In the central Reformation motif of 'Word and Spirit' the two elements can only be linked together rather uneasily. The reason is this: matters to do with 'the Word' can be humanly organised. But matters to do with ‘the Spirit’ are divinely sovereign and free, out of human hands. Matters to do with the Word may be dispensed through secondary, creaturely agency alone, but matters to do with the Spirit can never be so dispensed. People can be trained for the Christian ministry, study the Bible, and preach it. Churches can be set up, pastors, teachers and deacons appointed, the sacraments may be administered, people catechised, and the unruly disciplined. All this can be undertaken in a routine, institutional way. All very orderly, in the Calvinian manner. All this is, we might say, (ecclesiastically speaking) concerns the area of 'the Word'.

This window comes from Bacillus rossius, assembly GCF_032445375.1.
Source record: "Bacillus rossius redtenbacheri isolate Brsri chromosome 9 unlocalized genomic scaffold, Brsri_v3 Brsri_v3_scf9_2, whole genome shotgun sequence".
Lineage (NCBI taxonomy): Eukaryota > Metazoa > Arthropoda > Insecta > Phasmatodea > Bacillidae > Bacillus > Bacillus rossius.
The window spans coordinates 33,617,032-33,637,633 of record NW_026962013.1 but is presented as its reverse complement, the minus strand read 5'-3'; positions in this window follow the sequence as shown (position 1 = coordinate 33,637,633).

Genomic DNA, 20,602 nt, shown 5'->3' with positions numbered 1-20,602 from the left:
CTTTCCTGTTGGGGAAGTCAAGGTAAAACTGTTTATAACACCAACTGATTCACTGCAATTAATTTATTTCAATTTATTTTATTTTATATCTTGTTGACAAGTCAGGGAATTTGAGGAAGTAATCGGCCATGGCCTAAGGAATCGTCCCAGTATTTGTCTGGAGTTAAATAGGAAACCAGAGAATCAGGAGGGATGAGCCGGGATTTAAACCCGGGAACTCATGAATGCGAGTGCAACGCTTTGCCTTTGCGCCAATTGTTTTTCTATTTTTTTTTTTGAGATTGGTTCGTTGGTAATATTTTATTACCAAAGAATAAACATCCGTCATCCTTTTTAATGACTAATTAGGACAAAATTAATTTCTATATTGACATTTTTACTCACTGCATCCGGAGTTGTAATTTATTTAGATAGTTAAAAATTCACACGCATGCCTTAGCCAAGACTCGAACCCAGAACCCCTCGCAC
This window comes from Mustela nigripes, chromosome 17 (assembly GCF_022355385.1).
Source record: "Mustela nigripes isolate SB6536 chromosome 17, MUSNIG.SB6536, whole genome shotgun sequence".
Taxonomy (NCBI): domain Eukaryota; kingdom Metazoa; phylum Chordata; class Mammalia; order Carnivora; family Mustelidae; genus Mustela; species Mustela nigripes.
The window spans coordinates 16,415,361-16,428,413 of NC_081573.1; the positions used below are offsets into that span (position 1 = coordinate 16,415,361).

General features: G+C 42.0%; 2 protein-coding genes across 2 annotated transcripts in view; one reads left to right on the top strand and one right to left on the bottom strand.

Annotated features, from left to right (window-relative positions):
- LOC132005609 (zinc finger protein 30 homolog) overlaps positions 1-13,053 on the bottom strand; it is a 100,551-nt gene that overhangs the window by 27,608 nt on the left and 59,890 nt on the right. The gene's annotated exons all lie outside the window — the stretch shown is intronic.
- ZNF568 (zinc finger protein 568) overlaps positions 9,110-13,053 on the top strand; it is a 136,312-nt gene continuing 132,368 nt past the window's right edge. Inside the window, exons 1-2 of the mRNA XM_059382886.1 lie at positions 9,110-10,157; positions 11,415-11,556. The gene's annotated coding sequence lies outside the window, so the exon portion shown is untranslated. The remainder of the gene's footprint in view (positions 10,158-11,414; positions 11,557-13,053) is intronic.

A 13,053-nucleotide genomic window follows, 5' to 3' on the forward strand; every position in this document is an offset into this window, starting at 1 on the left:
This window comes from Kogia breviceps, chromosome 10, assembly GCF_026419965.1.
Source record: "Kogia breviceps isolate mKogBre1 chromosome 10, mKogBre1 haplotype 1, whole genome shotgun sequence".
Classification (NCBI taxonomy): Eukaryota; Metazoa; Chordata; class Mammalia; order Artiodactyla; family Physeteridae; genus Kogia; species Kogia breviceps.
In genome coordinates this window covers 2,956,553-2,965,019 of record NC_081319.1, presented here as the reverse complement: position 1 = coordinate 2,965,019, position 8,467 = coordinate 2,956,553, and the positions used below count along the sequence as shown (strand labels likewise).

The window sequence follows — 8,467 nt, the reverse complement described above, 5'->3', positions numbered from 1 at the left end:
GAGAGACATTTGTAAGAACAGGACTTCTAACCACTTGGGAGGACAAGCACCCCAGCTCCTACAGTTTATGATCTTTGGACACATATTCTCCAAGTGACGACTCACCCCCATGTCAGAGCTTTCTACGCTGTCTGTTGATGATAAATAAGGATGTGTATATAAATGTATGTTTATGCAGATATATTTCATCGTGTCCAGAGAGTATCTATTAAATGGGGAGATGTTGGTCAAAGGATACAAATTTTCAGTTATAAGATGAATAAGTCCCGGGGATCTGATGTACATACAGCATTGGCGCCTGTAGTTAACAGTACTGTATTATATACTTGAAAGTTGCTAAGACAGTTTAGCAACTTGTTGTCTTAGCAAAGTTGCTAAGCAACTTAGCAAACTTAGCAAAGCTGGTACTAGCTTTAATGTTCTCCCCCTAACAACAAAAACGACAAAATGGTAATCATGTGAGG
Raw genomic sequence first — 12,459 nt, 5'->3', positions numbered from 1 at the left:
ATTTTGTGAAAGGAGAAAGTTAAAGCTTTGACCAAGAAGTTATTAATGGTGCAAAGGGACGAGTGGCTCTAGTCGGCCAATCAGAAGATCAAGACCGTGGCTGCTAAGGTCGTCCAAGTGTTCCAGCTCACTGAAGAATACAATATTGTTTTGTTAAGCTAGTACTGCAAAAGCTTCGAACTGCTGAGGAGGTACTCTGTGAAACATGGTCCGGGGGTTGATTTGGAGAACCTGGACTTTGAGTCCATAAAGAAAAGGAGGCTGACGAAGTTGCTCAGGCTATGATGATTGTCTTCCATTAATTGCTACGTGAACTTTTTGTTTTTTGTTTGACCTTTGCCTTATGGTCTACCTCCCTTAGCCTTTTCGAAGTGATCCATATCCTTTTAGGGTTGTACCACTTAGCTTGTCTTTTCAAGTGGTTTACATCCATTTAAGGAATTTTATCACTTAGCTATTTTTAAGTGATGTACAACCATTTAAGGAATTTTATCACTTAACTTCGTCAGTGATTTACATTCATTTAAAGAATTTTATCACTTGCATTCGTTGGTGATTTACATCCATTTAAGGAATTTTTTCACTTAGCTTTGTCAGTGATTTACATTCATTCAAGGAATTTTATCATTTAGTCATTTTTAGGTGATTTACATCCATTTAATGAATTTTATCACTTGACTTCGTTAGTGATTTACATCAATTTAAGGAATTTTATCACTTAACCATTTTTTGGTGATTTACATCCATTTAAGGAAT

But what of 'the Spirit'? Here there is a dramatic difference. For God the Spirit, though he attends the Word, is free not to do so. Nowhere, as far as I know, does the Reformed faith teach that the linkage between Word and Spirit is automatic or necessary, or that God is under a covenanted obligation always to accompany the Word with the salvific influence of the Spirit. No such covenant has been established. It is true that in general terms God has covenanted to accompany his Word by His Spirit, but the exact distribution of the Spirit's saving influences are at his disposal. As Calvin puts it: